Birkerts sees cloud computing casting a big shadow on Abraham Maslow’s idea of self-actualization as society moves from the individual to the team. If tangible objects are encoded and live in a cloud, his intuition warns him about the price of removing “physical markers of culture from our collective midst.” He discusses with eloquent passion what record stores and bookstores represent in our lives beyond the mere items they sell. Then he spends an entire lovely chapter on “reading,” concluding that imagination—the ability to visualize in the mind’s eye—is under dire threat. If we frame the old order as obsolete, needing it to move out of the way for the new, have we weighed the consequences?
The Internet as “a tool for the harvest of information” does not favor the slow work of contemplation necessary for the imaginings of our thoughts to flourish, Birkerts believes, predicting creativity will suffer at that crossroads. He calls the novel “a meaning-bearing device,” one that’s “an antidote to the Internet” because it’s a field for thinking. Through the deeper nature of fiction, a novel carries a reader into “a fully imagined otherness,” he states.
To move from the essays of Sven Birkerts, then, to the novel of Lindsey Drager is akin to thoroughly enjoying a hearty entrée and then sighing in cozy comfort at the sight of a chocolate truffle sitting next to the brandy snifter of Cognac. The Sorrow Proper is a fine finish on the palette, similar to the ideas sautéed by Birkerts but prepared for after dinner with a different recipe—that of fiction.
Drager stirs two main storylines together in her novel: (1) the lives of five older librarians facing the closure of their public library amidst the digitization of books and (2) the lives of a photographer removing his exhibit from that library and a deaf mathematician he meets there while doing so. The parents of a young girl who died in front of the library make several appearances as well, along with a bartender who recurs as a minor character.
In an elegantly parsimonious display of precise prose, Drager dissects the impending End of Print through the conversations of her small band of older librarians who meet daily after work at a nearby bar to consider their future. Her characters discuss their functions since the rise of the computer, determined to find meaning in a life that cares for books.
Transposed against this tableau is a photographer removing his pictures from the library’s walls while a deaf mathematician watches.
They become lovers. Their individual professions add philosophical depth to the evolving story. The photographer thinks about what develops in the dark. The deaf mathematician deliberates what the photographer does, taking into account all that he has recorded on film—and all that he has not. She pushes the significance of a “train of thought” as far as the tracks will go.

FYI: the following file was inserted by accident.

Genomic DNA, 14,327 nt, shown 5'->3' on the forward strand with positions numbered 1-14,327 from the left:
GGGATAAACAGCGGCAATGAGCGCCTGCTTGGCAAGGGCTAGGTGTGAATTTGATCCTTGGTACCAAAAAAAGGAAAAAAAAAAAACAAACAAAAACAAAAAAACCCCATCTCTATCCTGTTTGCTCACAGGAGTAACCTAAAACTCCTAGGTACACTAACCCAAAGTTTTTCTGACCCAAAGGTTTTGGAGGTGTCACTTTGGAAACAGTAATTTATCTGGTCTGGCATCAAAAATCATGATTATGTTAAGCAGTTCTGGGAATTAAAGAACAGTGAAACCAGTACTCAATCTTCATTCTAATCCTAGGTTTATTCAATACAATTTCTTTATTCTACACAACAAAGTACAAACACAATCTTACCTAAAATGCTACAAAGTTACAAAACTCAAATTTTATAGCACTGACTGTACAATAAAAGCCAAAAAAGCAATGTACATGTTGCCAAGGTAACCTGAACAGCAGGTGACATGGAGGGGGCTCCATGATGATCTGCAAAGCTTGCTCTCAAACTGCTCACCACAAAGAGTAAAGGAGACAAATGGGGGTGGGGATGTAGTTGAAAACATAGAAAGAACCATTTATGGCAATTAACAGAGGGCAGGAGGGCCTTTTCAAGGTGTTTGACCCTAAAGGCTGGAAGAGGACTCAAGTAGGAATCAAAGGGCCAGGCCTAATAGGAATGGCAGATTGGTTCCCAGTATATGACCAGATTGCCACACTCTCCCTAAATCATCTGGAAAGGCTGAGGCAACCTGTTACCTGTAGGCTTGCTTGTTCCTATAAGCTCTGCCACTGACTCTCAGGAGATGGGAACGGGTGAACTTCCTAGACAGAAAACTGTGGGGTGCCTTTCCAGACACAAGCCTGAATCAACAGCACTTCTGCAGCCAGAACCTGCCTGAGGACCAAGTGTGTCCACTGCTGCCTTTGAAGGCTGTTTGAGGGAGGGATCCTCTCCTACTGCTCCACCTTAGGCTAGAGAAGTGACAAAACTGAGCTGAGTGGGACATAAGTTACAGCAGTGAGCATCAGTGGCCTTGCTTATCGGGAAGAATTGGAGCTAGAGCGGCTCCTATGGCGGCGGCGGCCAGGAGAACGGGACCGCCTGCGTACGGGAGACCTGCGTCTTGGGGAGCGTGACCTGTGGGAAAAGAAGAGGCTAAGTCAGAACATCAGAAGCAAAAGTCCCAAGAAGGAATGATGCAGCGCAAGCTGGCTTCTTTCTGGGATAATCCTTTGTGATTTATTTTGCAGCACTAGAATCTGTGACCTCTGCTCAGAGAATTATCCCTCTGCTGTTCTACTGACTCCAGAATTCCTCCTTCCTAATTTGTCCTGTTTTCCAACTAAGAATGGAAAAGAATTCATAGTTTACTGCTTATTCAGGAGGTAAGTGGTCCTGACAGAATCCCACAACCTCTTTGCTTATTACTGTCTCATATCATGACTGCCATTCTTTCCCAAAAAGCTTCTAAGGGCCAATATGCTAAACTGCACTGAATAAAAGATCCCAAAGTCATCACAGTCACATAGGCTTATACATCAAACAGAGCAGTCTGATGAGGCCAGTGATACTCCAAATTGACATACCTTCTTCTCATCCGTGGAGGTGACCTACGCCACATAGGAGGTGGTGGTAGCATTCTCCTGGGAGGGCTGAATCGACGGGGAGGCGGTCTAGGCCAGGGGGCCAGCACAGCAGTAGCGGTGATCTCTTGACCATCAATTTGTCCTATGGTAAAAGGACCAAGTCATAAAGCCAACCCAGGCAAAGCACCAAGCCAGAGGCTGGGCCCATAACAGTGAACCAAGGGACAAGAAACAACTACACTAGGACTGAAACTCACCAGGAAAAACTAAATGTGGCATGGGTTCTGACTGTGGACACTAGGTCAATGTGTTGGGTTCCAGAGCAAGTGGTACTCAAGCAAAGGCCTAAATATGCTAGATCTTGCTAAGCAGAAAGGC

Death looms as a metaphorical cloud in this novel. Like Birkerts in his essays, Drager searches for what is no longer there—that which has been left out. The mathematician thinks about all the times we die before our actual deaths. The librarians start to view their library as a grave. The photographer realizes there are some worlds in which he and the mathematician have never met. Deftly Drager enlarges her story with the Many Worlds theory of quantum physics: Do our lives follow a singular, linear path?The librarians hash over what takes place during the act of reading a book. Meanwhile, the deaf mathematician asks her lover the thesis of photography. Later, he wonders how to quantify loss. She tells him math is a language. The librarians, too, discuss language and what the word “library” denotes in the Electronic Age. Everything echoes. The ending is poignant.
Reading Birkerts and Drager together is a powerful experience, as the two books chorus related thoughts from parallel universes. It’s as if Dutch artist M.C. Escher had created a transformation print of books while they passed from one state to another—page becoming screen. Spellbound by the protuberant images, a viewer might blink and suddenly notice receding regions—all at once paying delayed attention to the in-between spaces, belatedly comprehending with escalating chagrin everything that was abandoned during the conversion, ultimately understanding all that once was.
Lanie Tankard is a freelance writer and editor in Austin, Texas. She is a former production editor of Contemporary Psychology: A Journal of Reviews, and has also been an editorial writer for the Florida Times-Union in Jacksonville.